Philanthropy has been curiously absent from the Jobs resume, at least when it comes to public giving. He isn't donating half his fortune to charity (as Warren Buffett, Bill Gates and other billionaires are doing) or having university buildings named after him or establishing medical foundations. But why? NYT columnist Andrew Ross Sorkin gingerly asks the question.
Mr. Jobs has clearly never craved money for money's sake and has never been ostentatious with his wealth. He took a $1-a-year salary from Apple before stepping down as chief executive last week, though his stock options have made him billions of dollars. In a 1985 interview with Playboy magazine, he said of his riches, "You know, my main reaction to this money thing is that it's humorous, all the attention to it, because it's hardly the most insightful or valuable thing that's happened to me."
Which makes his lack of public giving all the more curious. At one time in his life, Mr. Jobs clearly spent time thinking about philanthropy. In 1986, after leaving Apple and founding NeXT, he started the Steven P. Jobs Foundation. But he closed it a little over a year later. Mark Vermilion, whom Mr. Jobs hired away from Apple to run the foundation, said in an interview, "He clearly didn't have the time." Mr. Vermilion said that Mr. Jobs was interested in financing programs involving nutrition and vegetarianism, while Mr. Vermilion pushed him toward social entrepreneurism. "I don't know if it was my inability to get him excited about it," he said. "I can't criticize Steve."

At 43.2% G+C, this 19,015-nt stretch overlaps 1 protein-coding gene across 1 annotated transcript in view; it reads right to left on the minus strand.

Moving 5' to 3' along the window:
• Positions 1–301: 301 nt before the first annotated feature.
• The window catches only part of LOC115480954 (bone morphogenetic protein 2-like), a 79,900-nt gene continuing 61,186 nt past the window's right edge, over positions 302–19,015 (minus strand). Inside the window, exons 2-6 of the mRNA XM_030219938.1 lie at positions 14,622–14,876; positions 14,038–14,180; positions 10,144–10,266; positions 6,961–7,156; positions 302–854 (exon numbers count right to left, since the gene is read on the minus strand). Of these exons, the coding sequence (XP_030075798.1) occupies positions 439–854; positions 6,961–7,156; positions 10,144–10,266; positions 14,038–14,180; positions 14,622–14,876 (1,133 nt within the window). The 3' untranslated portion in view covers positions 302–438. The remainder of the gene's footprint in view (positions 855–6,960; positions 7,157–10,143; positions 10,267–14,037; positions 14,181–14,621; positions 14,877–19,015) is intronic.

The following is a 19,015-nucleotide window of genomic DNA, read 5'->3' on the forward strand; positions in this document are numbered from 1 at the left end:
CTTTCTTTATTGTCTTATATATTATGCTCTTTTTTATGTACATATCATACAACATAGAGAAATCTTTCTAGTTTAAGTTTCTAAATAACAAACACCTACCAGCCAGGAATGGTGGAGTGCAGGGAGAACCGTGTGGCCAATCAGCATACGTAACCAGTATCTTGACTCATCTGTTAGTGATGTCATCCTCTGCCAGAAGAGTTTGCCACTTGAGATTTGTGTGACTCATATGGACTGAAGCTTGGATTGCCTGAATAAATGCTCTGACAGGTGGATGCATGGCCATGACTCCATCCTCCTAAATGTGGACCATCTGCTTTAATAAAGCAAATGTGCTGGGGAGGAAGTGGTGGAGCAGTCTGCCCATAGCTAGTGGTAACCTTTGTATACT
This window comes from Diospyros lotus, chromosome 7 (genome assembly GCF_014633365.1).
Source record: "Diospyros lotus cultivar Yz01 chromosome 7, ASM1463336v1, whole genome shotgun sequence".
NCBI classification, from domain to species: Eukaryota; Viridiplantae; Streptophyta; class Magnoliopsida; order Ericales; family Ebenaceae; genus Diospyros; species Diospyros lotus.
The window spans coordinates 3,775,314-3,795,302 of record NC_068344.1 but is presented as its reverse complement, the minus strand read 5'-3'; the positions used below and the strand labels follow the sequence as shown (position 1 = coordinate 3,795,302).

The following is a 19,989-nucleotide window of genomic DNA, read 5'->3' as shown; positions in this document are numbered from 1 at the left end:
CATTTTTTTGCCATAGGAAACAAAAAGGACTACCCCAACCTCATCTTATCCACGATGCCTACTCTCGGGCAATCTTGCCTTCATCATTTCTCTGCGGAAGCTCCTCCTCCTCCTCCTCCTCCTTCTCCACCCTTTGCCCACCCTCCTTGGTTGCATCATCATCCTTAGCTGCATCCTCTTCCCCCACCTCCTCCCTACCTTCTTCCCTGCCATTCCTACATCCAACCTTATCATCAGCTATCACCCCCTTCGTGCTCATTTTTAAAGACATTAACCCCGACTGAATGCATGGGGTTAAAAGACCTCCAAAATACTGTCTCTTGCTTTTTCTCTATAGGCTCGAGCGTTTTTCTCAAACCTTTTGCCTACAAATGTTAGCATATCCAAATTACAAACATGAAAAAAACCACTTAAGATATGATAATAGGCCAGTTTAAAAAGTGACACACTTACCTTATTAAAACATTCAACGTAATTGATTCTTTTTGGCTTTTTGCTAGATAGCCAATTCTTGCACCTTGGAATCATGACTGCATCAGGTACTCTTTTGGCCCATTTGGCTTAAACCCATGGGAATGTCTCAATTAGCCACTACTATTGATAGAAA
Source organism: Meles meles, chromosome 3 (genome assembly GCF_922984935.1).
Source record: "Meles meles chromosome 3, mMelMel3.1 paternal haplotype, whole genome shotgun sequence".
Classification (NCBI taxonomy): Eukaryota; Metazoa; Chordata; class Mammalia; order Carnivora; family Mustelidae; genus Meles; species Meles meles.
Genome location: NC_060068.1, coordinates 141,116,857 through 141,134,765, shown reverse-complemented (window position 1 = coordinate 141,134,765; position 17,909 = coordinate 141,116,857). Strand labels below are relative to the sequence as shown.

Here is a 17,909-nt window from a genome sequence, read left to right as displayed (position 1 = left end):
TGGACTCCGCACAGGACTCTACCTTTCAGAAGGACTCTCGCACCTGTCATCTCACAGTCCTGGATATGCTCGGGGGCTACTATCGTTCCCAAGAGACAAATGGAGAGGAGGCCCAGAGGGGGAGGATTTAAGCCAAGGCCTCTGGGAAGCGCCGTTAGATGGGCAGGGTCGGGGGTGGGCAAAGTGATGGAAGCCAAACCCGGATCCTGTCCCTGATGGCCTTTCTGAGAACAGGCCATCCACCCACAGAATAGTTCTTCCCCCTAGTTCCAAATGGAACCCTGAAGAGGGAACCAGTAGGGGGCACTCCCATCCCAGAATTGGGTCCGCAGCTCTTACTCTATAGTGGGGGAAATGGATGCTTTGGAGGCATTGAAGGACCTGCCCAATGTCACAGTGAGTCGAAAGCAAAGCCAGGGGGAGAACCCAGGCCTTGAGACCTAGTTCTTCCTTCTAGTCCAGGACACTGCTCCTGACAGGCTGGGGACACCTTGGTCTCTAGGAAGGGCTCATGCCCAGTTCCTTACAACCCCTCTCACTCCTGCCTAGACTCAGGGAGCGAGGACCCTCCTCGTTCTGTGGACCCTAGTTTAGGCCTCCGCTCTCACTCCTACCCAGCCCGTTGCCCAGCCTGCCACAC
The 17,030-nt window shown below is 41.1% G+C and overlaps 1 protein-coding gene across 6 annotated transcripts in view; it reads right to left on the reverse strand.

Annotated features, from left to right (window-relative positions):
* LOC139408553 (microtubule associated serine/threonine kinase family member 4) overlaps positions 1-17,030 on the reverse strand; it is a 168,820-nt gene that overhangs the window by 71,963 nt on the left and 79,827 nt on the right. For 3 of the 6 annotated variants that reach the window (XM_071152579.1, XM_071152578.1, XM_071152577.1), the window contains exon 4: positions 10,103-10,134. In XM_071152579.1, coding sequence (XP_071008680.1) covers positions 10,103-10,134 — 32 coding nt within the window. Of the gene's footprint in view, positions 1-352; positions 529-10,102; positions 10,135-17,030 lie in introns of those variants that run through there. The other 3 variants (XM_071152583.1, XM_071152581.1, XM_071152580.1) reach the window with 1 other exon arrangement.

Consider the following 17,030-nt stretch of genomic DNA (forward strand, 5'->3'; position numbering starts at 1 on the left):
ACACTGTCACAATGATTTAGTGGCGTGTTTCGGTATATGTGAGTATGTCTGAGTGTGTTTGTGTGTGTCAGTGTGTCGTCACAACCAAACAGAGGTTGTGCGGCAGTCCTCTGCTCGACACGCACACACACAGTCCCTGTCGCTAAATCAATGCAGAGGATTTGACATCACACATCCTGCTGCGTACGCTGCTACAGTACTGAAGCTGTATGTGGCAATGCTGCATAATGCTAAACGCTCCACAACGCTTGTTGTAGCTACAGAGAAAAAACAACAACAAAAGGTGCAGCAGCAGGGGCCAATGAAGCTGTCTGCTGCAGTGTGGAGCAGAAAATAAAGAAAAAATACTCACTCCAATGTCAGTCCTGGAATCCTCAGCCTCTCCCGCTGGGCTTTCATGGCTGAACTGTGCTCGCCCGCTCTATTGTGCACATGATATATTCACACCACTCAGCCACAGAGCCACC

Two close friends told Sorkin that Jobs figures he can do more good by expanding Apple. A 2006 Wired commentary by Leander Kahney is far less charitable (though there's been speculation over the years that Jobs made several large anonymous donations):
Great wealth does not make a great man. Giving USA Foundation, a philanthropy research group which publishes an annual charity survey, said Jobs does not appear on lists of gifts of $5 million or more over the last four years. Nor is his name on a list of gifts of $1 million or more compiled by Indiana University's Center on Philanthropy. Jobs' wife is also absent from these philanthropic lists, although she has made dozens of political donations totaling tens of thousands of dollars to the Democrats, according to the Open Secrets database.